'His and Her' Laser Cut Keyring




Introduction: 'His and Her' Laser Cut Keyring

I love to design and make things - It's my passion! 

This is my entry for the Full Spectrum Laser Contest. If you guys like my work and enjoy what I do, please show your support and vote for me :). I have many more design ideas that could easily be realised with the addition of a laser cutter or SLA machine. 

I wanted to design and make something that used the laser cutting process but was also highly functional - if you built this you could definitely use it day in, day out! This 'His and Her' Keyring is designed to be mounted on the wall whilst holding the owners housekeys. As you leave the house, you take either the male or female figure with you. When returning, the keyring is placed back into the holder - remember this and you will never forget where you put your keys!!

Thanks for looking and I hope you find this useful and interesting. For other designs, please check out my other Instructables (knife, pizza oven and cider) and my website - www.philreillydesigns.com

All the best,


Step 1: Sketching the Concept

This stage is one of the most important stages in the design process. Here you where you will decide how the product will operate and how it will assemble. It is much easier and quicker figuring this out before entering the CAD stage.

I decided that I would make the whole thing from 5mm acrylic to minimize on material cost. The back plate will be glued to the front plate to create a solid body with some cut-outs on the front, for the figures. Screws will be used to hold the back plate onto the wall in conjunction with rawl plugs. The countersunk holes ensure that the screw heads lie flat and then get completely covered when the figure is placed in the front. The heart will be a red piece of acrylic that will be glued into the front plate.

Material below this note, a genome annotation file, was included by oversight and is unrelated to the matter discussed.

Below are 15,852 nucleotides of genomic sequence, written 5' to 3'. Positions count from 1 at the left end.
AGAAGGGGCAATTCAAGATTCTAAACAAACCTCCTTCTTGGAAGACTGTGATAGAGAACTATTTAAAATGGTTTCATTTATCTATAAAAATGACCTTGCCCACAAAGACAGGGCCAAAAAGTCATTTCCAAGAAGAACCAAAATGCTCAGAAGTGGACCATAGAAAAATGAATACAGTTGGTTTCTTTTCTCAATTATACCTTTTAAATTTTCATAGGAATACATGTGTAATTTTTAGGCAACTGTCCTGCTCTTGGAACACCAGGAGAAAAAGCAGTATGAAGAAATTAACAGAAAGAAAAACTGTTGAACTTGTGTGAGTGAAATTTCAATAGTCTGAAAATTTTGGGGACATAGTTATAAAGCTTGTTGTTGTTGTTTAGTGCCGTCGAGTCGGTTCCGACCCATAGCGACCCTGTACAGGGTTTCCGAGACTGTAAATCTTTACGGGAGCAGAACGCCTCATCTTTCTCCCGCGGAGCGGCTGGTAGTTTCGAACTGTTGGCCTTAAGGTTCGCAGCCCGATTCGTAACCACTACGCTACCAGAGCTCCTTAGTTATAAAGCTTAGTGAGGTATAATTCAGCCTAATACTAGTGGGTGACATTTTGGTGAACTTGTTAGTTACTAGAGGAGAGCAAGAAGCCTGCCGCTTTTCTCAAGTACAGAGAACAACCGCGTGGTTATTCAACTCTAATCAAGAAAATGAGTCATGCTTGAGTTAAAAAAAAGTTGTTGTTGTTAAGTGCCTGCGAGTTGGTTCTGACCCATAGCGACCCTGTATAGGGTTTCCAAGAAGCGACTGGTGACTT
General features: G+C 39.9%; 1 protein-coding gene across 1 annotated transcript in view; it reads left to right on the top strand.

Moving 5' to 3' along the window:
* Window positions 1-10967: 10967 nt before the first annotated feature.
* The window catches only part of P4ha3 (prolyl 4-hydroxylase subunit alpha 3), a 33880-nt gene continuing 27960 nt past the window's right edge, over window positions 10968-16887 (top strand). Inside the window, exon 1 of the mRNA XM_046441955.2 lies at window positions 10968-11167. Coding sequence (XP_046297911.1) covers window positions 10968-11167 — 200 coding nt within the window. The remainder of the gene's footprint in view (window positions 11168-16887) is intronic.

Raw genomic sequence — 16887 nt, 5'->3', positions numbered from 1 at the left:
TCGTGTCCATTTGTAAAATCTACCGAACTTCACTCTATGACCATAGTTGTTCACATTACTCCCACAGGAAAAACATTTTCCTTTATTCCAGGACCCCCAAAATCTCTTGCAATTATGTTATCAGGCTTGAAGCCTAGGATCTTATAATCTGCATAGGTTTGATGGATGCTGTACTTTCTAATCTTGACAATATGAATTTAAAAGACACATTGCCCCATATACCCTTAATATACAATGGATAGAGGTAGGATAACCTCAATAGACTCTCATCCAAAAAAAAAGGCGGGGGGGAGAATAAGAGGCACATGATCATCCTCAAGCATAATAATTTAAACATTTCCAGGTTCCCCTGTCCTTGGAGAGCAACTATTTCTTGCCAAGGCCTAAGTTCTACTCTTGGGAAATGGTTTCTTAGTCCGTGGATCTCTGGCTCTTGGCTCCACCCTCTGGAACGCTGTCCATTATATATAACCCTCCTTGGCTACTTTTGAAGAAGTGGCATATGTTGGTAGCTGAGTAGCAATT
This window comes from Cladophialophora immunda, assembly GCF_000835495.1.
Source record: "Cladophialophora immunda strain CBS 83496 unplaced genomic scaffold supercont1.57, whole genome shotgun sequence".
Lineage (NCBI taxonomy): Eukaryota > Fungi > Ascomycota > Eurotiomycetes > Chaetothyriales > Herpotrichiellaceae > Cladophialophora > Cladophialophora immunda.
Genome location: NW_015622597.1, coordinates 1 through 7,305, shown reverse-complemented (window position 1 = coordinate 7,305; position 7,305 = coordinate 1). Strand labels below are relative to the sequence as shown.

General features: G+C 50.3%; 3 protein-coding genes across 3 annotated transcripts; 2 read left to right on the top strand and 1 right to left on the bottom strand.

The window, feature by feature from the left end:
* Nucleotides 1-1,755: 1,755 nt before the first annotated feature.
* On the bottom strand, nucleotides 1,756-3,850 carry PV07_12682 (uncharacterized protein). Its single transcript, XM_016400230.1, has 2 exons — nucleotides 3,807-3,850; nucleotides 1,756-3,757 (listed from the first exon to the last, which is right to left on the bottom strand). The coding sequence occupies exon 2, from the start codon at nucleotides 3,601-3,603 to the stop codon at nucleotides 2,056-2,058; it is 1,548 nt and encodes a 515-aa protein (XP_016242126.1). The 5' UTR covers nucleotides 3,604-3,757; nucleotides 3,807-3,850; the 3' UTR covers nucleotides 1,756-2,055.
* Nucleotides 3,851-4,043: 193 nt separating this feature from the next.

Step 2: Designing the Product Using CAD

Do not worry if you don't have access to CAD, I have attached the dxf. files I used in the next step :)

I have attached some step by step images of the CAD model taking shape. One of the most important things is to make sure that all your sketches within the CAD model are fully defined (have dimensions and constraints). This will provide you with a more robust CAD model.

First of all I created the front plate. This is because it is the most complicated and most of the geometry for the other parts can be copied from this one. 

The back plate is constructed from the outline of the front plate. It then has two 5mm clearance holes in the middle of both heads to accommodate the screws.

The heart is also copied from the heart profile in the front profile.

Both the male and female figure are copied from the cut-out in the front profile. 

All the dimensions for the parts create a "face on face" assembly, i.e there is no tolerance for assembly. This is because the diameter of the laser is 0.25mm and that is enough on both parts to provide a snug but not tight fit. Perfect for being able to remove the people but also snug enough to hold it in place when on the wall.  

Step 3: Creating the Dxf. Files

Once you are happy with the CAD model, you will want to export each part as a dxf. file. This is one of the most common file formats for laser cutting but just to be sure, check with the laser cutter as to what file type they would prefer.

If you do not have access to CAD then don't worry, I have attached the dxf. files that I used into this step! :)

Step 4: CAD Renders (Optional)

This step is most definitely optional and not necessary, but something I wished to complete to visually see how the project might look upon completion. I imported the CAD Model into a rendering program and generated a few images.

Step 5: What You Will Need

Below are the parts required for this project: